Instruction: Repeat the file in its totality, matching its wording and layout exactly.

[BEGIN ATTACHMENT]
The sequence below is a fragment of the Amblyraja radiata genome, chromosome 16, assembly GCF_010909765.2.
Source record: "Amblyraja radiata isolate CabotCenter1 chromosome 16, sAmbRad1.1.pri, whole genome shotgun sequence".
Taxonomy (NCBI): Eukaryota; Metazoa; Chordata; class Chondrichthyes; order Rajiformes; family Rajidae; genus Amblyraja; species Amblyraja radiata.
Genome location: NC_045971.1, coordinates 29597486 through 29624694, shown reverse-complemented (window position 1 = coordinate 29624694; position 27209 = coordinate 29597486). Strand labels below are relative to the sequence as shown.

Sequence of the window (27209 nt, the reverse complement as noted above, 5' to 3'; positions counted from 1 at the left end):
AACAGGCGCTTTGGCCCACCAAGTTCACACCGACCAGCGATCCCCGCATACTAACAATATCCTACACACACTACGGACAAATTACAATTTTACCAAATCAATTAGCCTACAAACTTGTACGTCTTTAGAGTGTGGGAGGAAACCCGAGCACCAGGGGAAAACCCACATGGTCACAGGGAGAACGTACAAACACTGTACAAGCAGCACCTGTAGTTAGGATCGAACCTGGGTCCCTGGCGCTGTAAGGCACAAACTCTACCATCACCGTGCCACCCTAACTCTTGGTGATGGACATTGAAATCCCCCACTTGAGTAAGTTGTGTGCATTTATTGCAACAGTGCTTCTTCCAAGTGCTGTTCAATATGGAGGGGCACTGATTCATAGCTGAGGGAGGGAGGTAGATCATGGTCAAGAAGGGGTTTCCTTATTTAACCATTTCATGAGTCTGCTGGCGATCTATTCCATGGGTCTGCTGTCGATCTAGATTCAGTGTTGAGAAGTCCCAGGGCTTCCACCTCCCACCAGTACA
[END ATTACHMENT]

The sequence below is a fragment of the Amblyraja radiata genome, chromosome 16, assembly GCF_010909765.2.
Source record: "Amblyraja radiata isolate CabotCenter1 chromosome 16, sAmbRad1.1.pri, whole genome shotgun sequence".
Taxonomy (NCBI): Eukaryota; Metazoa; Chordata; class Chondrichthyes; order Rajiformes; family Rajidae; genus Amblyraja; species Amblyraja radiata.
Genome location: NC_045971.1, coordinates 29597486 through 29624694, shown reverse-complemented (window position 1 = coordinate 29624694; position 27209 = coordinate 29597486). Strand labels below are relative to the sequence as shown.

Sequence of the window (27209 nt, the reverse complement as noted above, 5' to 3'; positions counted from 1 at the left end):
AACAGGCGCTTTGGCCCACCAAGTTCACACCGACCAGCGATCCCCGCATACTAACAATATCCTACACACACTACGGACAAATTACAATTTTACCAAATCAATTAGCCTACAAACTTGTACGTCTTTAGAGTGTGGGAGGAAACCCGAGCACCAGGGGAAAACCCACATGGTCACAGGGAGAACGTACAAACACTGTACAAGCAGCACCTGTAGTTAGGATCGAACCTGGGTCCCTGGCGCTGTAAGGCACAAACTCTACCATCACCGTGCCACCCTAACTCTTGGTGATGGACATTGAAATCCCCCACTTGAGTAAGTTGTGTGCATTTATTGCAACAGTGCTTCTTCCAAGTGCTGTTCAATATGGAGGGGCACTGATTCATAGCTGAGGGAGGGAGGTAGATCATGGTCAAGAAGGGGTTTCCTTATTTAACCATTTCATGAGTCTGCTGGCGATCTATTCCATGGGTCTGCTGTCGATCTAGATTCAGTGTTGAGAAGTCCCAGGGCTTCCACCTCCCACCAGTACA